These needs and opportunities led me to my role as a founder and executive leader at Rheos Medicines. Rheos launched today based on compelling science and a new approach to treat immune-mediated diseases based on immune cell metabolism – or immunometabolism, as the field is now called.

Here’s what we are doing for the first time at Rheos.

Rheos is developing a first-of-a-kind technology platform that provides a comprehensive picture of what’s going on in different types of immune cells. While profiling gene transcription has been around for a long time, the Rheos breakthrough is the ability to combine this with detailed investigation of metabolomics to understand the metabolism of immune cells with unprecedented scale and precision.  The Immune Cell Encyclopedia (ICE) at Rheos will enable us to compare different types of immune cells and identify pathways and targets that are specific to the cells causing disease.  Importantly, Rheos is simultaneously including patient samples and identifying biomarkers in our encyclopedia – so that we can, for the first time, bring precision medicines to treatment of immune-mediated diseases.

I pursued the path to Rheos gradually. 

Over the past two years, while still running my laboratory at Massachusetts General Hospital, I also worked part time as a consultant to Third Rock Ventures, the venture capital firm that was working to establish Rheos as a new start-up company.  While the approach that Rheos was taking was different from what I did in my academic lab, the goal was the same:  to understand the immune cell pathways that lead to disease and developing medicines for that purpose.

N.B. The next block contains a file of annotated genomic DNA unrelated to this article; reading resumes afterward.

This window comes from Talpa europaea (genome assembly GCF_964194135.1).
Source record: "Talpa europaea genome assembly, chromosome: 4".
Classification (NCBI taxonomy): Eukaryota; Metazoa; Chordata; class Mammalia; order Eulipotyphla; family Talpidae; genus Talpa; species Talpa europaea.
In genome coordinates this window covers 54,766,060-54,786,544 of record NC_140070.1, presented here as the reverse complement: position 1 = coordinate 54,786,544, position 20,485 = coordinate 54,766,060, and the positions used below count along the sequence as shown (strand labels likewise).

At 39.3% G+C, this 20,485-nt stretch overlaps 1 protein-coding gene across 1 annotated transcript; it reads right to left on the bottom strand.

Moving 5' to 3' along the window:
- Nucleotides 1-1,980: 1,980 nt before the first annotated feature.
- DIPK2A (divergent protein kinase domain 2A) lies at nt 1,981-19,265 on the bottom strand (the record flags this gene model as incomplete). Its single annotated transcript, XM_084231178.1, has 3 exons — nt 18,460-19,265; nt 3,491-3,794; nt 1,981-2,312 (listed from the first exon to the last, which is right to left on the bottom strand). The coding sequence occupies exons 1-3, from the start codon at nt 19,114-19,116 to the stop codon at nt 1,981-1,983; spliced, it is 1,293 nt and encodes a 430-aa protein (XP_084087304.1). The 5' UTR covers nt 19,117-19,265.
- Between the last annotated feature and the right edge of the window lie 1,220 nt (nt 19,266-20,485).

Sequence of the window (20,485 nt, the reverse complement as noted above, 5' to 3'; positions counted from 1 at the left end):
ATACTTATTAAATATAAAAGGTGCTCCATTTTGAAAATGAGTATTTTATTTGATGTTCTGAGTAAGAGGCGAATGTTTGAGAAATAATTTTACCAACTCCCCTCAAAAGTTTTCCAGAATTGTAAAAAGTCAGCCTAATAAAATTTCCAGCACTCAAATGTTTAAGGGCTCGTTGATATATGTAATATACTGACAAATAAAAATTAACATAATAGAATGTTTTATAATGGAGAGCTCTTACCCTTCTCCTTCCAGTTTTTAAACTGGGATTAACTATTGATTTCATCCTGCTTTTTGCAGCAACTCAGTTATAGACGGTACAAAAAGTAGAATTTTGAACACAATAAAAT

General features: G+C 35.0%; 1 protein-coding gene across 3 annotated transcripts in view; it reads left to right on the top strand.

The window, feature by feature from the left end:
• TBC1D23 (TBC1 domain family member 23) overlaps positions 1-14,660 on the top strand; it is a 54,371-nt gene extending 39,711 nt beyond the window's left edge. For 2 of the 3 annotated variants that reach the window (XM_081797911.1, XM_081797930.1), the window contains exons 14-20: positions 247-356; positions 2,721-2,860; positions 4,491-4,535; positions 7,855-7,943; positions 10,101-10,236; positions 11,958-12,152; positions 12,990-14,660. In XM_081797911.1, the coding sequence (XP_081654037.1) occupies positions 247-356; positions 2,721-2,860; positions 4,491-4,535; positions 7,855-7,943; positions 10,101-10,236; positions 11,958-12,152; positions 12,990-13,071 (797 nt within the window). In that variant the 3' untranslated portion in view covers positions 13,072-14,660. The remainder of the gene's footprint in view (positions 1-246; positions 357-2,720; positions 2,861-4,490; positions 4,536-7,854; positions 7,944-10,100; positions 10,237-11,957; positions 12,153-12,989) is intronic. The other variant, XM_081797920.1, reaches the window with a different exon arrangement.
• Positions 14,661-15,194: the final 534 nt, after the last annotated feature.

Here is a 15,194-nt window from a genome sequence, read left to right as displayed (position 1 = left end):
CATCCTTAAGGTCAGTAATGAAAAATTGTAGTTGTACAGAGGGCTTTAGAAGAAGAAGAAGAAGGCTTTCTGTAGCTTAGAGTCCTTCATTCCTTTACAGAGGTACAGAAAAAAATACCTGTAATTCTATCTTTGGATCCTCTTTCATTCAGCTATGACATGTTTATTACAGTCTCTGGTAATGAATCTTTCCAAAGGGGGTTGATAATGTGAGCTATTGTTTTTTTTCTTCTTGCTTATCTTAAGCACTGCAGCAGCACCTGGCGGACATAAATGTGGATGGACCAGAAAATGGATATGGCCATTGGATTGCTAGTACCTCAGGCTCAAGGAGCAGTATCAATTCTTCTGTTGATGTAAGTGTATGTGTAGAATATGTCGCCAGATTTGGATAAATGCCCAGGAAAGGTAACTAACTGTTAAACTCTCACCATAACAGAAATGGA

This is something that has long driven me.  During my research career, I was part of a collaborative effort that led to the development and approval of a drug to prevent rejection in kidney transplant recipients.  I have always felt that this was one of the most gratifying parts of my professional life.  It is an experience that has stayed with me and attracted me to the path of drug discovery in a biotech.